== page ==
Police and fire crews responded to an early morning crash Wednesday on New U.S. 50 between Trenton and Aviston. Officials said a driver had a medical emergency, veered off the road and crashed into a ditch. The driver was taken to St. Joseph’s Hospital in Breese. The extent of the driver’s injuries was not immediately known. No other vehicles were involved in the accident. Return to bnd. com for updates on the driver’s condition.
Stock up on food and water. Try to stay off the roads for five days. Set up a backup communication plan. Make sure you’ve got plenty of your medication. Top off your vehicle’s gas tank. And whatever you do, don’t look in the sky without approved safety glasses. You’ll go blind. No, it’s not a natural disaster. It’s the solar eclipse. But judging from some of the dire warnings issued by even government agencies, you’d think it’s the solar apocalypse.
They’ve called him a traitor, a liar, and a Democrat. Since voting Sunday to increase Illinois’ personal income tax rate by 32 percent, state Rep. Charlie Meier has been lambasted on social media. The Okawville Republican, in a Facebook post, said he “made the best decision possible in order to keep the state of Illinois viable for our residents.” He explained that he was “left with two bad choices and only two bad choices. I had to pick the least bad of the two choices.
Muck Rack makes it simple to find people, tweets, or articles that mention any name, keyword, company, hashtag etc. We've compiled this guide to help you make the most of your search.
Selecting a term
Start searching tweets, articles from media outlets, articles mentioned in tweets, journalists'
names, titles and bios with some suggested searches:
Companies or Topics (e.g. iPhone, Microsoft)
Phrases (e.g. "cloud computing") — use quotes to keep the terms together
Twitter handles (e.g. @username) — returns those who have mentioned or replied to
Names (e.g. "David Pogue")
Hashtags (e.g. #sxsw, #london2012)
Bio details (e.g. vegan, Olympics, father)
Muck Rack's Advanced Search allows for many boolean operators.
Find results that mention multiple specified terms, use AND or
+. For example, ensure each result contains both Elon Musk and Mark Zuckerberg by
searching Obama AND Romney or Obama + Romney.
Use the operators OR or , to broaden your search when you'd like either of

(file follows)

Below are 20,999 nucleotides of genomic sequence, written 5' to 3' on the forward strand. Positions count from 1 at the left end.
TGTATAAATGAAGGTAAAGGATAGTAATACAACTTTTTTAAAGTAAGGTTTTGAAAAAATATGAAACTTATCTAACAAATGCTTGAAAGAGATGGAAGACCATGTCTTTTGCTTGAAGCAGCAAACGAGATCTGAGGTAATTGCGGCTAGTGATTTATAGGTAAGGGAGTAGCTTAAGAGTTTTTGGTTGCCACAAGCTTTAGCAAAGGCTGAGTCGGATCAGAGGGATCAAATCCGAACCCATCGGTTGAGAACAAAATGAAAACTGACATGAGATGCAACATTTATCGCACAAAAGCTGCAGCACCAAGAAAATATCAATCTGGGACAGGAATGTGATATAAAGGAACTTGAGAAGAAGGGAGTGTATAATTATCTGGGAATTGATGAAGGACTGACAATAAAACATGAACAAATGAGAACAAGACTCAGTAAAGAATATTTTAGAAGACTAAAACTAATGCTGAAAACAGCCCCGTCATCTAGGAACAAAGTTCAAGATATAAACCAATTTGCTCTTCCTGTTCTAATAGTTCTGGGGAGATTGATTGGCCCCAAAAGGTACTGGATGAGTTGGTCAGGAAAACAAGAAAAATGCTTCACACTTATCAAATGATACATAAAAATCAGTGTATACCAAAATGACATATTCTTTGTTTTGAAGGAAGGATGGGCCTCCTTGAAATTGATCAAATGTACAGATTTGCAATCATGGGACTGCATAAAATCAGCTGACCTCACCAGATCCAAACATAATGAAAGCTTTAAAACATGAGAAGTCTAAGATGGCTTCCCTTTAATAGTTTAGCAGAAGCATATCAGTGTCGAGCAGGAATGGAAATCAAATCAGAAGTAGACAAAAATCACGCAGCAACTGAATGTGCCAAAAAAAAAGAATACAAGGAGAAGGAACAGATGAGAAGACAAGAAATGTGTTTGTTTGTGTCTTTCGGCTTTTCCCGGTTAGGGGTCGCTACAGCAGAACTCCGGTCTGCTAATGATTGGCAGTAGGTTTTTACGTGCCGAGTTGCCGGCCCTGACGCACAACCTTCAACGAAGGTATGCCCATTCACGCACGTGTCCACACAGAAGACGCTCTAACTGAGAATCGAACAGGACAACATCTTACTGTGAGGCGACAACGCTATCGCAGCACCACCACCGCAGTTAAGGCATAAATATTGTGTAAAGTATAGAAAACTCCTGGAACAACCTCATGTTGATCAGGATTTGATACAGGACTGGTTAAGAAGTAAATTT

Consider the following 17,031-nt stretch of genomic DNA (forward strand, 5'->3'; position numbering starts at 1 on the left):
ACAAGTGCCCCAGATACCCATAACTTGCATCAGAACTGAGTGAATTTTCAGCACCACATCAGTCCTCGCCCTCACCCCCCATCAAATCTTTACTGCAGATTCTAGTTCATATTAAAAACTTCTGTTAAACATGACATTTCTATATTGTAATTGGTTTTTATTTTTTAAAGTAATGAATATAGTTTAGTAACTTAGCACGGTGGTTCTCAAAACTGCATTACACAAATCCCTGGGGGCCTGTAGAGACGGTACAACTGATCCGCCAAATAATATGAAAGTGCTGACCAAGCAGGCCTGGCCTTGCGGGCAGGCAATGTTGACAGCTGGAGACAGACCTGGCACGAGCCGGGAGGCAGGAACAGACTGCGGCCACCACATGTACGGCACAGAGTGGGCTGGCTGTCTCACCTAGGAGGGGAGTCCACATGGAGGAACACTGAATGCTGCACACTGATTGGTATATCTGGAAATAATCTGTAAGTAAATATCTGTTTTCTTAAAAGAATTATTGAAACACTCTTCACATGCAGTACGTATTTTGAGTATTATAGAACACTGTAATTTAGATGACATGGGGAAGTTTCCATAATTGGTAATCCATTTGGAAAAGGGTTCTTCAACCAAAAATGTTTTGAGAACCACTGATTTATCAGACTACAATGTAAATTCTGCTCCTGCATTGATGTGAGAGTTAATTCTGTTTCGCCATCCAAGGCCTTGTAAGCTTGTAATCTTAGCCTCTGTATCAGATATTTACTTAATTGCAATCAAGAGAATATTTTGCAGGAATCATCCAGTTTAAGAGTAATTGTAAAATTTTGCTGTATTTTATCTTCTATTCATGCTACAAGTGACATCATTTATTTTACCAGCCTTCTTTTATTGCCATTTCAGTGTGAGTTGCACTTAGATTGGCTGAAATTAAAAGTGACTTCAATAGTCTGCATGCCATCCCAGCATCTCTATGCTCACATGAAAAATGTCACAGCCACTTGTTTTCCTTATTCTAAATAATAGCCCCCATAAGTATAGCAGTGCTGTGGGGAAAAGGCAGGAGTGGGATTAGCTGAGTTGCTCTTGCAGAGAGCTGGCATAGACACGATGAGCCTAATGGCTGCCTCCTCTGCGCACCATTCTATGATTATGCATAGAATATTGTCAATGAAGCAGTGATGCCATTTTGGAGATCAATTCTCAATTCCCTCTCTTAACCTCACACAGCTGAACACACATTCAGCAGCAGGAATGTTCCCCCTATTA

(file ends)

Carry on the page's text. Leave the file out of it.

multiple terms to appear in results. (This is the default behavior of our search when no operators
are used.) For example, search for democrat OR republican to find results that refer to
Democrats and/or Republicans.
Use NOT or - to subtract results from your search. For
example, searching Disney will yield results about the Walt Disney Company as well as Walt Disney
World Resort. To exclude mentions of Disney World, search for Disney -World or Disney
When using one of these operators with a phrase, enclose it in quotation marks. For example, you can
find results about smartphones excluding Apple's iPhone 4S by searching smartphone -"iPhone
Exact case matching or punctuation
If you're searching for a brand name or keyword that relies on specific punctuation marks or capitalization, you can
find results that match your exact query by adding matchcase: before the keyword you're searching for, like matchcase:E*TRADE .
Use parentheses to separate multiple
boolean phrases. For example, to find journalists talking about having fun in Disney World or
Disneyland, search for ("disney world" OR disneyland) AND fun.
An asterisk can be used to search for any variation of a root word truncated by the asterisk. For example, searching for admin* will return results for administrator, administration, administer, administered, etc.
A near operator is an AND operator where you can control the distance between the words. You can vary the distance the near operation uses by adding a forward slash and number (between 0-99) such as strawberries NEAR/10 "whipped cream", which means the strawberries must exist within 10 words of "whipped cream".